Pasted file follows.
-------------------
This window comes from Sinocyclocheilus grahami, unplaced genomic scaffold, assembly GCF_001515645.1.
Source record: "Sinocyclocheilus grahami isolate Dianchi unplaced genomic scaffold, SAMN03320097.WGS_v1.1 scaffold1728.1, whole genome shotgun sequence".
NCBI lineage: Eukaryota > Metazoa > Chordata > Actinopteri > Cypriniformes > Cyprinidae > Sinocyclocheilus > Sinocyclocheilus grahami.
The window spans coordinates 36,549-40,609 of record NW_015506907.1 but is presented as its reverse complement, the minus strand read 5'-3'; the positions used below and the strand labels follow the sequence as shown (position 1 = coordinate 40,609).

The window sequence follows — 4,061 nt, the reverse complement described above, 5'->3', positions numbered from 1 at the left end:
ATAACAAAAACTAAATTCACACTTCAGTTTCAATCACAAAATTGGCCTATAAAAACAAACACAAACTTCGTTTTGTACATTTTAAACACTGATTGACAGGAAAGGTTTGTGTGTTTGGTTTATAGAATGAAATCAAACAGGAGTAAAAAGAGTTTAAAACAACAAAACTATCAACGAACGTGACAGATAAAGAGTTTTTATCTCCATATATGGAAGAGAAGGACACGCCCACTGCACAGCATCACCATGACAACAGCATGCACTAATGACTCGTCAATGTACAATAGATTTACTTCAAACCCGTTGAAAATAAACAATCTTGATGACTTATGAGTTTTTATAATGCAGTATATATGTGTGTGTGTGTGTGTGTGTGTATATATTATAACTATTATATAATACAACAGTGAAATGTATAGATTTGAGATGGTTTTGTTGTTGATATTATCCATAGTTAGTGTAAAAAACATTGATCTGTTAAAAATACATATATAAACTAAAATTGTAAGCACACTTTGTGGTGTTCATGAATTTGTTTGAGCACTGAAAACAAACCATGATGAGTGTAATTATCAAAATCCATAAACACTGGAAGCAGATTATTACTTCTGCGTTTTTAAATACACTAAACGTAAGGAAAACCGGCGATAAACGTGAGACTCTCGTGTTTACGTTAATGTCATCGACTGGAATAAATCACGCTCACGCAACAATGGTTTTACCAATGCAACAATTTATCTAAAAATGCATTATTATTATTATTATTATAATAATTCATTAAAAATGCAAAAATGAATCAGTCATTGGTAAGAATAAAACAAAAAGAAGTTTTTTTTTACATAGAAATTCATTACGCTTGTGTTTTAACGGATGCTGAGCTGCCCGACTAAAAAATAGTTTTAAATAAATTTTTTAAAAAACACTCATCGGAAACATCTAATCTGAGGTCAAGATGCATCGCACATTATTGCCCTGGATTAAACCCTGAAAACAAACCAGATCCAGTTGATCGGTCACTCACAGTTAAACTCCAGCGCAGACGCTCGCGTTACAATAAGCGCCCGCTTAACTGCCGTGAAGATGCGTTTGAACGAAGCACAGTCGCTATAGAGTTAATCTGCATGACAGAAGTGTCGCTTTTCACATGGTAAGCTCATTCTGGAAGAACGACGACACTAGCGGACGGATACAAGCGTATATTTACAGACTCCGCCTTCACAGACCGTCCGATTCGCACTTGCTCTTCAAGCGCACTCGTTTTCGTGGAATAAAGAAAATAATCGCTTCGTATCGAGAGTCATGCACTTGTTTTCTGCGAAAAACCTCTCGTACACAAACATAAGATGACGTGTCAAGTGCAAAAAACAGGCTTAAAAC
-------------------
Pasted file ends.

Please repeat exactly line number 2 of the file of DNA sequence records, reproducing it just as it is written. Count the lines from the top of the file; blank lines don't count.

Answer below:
Source record: "Sinocyclocheilus grahami isolate Dianchi unplaced genomic scaffold, SAMN03320097.WGS_v1.1 scaffold1728.1, whole genome shotgun sequence".